- High numerical aperture (Increases microscope resolution)
- Less fluorescent channels (minimum of two fluorescent channels to recognize essential cell phenotypes)
- Discriminatory positive/negative controls (to streamline experimentation)
- Rapid autofocus (in order to image many different cell conditions)
- Precise moving stage (in order to XY scan across large samples/well plates reproducibly)
- Environmental controls (control of temperature and CO2/O2 for live cell culture and imaging)
- Ease of analysis for large datasets (slow analysis would bottleneck system)
The goal is to maximize data output and experimental efficiency, to detect and quantify critical features from hundreds/thousands of samples in a particular condition, as fast as possible.
However, it should be noted that a HCI system might be more limited in configuration than a research microscope, as it is likely to have fewer options when it comes to light sources, objectives, or cameras.
In most systems, the choices for light sources are a lamp, laser, or light-emitting diode (LED):
- Lamps are unsuitable due to their short useable lifetime, broad excitation wavelengths (including UV and IR), excess heat emission, fluctuation on the second timescale, and loss of intensity over the week/month timescale.
- Conventional lasers provide a fixed monochromatic excitation wavelength but often operate at substantial power levels and can be expensive. White light/tunable lasers are available, these are not commonly used on commercial HCI systems and may not yet be optimized.
- LEDs offer a stable light output over a long lifetime, allowing for greater consistency across images
The light source for a HCI system should be bright with highly specific spectra, a long-life, not produce large amounts of heat, and reduce noise as much as possible from image to image. Most HCI systems would benefit from either lasers or LEDs depending on applications, with various intensities and wavelengths seen in Fig.2.
While HCI can be done at any magnification, dependant on the sample, HCI can benefit from lower magnification objectives as these maximize the FOV and result in more data per image. However, these lower magnification objectives will have a lower NA and a lower resultant resolution. If detection is more important than sub-cellular resolution, the drop in resolving ability of the imaging system may be counteracted by the increase in the amount of data per image.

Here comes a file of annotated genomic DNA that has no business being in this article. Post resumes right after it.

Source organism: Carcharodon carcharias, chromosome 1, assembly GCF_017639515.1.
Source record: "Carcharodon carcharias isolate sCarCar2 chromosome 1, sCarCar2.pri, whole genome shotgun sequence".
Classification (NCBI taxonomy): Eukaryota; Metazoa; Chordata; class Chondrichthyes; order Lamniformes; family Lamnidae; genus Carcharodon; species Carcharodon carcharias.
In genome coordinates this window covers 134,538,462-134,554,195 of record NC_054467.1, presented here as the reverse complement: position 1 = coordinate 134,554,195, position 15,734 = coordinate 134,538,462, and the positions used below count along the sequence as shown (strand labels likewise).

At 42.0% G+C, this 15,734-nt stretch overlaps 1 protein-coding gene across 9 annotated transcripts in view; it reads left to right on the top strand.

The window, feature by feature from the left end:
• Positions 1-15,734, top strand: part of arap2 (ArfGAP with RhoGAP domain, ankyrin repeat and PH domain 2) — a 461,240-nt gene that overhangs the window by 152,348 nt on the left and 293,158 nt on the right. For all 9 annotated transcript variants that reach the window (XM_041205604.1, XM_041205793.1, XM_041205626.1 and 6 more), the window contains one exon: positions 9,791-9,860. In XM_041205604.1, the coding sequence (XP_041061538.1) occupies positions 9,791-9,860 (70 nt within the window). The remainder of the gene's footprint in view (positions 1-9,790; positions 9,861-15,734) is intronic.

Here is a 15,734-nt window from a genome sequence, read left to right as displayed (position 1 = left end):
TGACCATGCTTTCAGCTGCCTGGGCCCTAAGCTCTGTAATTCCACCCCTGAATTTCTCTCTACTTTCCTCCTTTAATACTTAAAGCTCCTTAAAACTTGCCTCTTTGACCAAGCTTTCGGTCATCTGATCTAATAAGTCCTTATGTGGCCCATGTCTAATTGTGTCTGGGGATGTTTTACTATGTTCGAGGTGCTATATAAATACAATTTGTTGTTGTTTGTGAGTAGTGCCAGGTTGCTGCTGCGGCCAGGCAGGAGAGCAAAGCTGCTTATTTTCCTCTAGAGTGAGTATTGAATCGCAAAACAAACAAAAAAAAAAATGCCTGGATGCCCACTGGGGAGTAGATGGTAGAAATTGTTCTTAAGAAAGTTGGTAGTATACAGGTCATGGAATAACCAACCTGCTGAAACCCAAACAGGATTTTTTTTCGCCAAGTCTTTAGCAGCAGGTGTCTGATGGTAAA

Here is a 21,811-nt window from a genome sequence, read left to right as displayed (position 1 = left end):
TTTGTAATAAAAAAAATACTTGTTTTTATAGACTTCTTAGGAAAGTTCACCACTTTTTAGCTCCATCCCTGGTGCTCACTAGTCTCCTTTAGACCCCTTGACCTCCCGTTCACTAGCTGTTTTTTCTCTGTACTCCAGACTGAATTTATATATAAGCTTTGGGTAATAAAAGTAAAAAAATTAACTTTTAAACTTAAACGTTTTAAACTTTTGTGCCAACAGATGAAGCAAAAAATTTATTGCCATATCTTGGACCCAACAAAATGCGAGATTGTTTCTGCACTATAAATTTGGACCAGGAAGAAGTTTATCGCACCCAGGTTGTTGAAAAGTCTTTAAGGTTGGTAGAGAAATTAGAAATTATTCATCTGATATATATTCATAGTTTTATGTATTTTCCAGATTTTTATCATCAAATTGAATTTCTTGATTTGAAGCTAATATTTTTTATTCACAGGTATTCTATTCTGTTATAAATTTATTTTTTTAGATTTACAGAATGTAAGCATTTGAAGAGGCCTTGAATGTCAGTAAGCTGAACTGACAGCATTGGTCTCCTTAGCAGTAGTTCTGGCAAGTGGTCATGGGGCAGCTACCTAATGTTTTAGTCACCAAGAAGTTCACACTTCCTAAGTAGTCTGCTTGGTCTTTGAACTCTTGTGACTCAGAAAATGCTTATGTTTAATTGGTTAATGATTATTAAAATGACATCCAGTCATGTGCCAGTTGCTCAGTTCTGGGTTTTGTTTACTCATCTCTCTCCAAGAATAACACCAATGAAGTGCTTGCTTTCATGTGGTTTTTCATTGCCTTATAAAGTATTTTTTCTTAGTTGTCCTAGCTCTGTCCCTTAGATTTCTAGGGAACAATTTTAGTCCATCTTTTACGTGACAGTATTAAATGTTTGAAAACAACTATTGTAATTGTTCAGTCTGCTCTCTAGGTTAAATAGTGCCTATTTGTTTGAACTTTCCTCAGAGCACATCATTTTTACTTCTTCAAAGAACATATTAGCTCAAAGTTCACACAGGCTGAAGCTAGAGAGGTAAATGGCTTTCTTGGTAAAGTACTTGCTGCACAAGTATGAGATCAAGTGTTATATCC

In addition, objectives with higher NAs will collect more light, potentially allowing for reduced exposure times, increased imaging speed, and increased throughout. The NA can be increased by using objectives with a different refractive index, namely water or oil immersion objectives. However, dealing with water or oil lenses can add challenges to automation, and are difficult to use with certain sample mounting methods, meaning that some HCI systems use air lenses with the highest NAs.
HCI systems benefit most from scientific CMOS cameras as detectors. One limitation for HCI systems can be imaging speed, meaning that high speed, large FOV cameras can benefit HCI systems most. Other advantageous camera features include a large dynamic range (>20,000:1), broad spectral sensitivity (high quantum efficiency from 400-900 nm), and high resolution (>2000×2000 pixels). Cameras that can achieve each of these factors would be suited to HCI systems, but can produce large image files and would need to be paired with a powerful processing PC with large storage.
Buchser W, Collins M, Garyantes T, et al. Assay Development Guidelines for Image-Based High Content Screening, High Content Analysis and High Content Imaging. 2012 Oct 1 [Updated 2014 Sep 22]. In: Sittampalam GS, Grossman A, Brimacombe K, et al., editors. Assay Guidance Manual [Internet]. Bethesda (MD): Eli Lilly & Company and the National Center for Advancing Translational Sciences; 2004-. Available from: https://www.ncbi.nlm.nih.gov/books/NBK100913/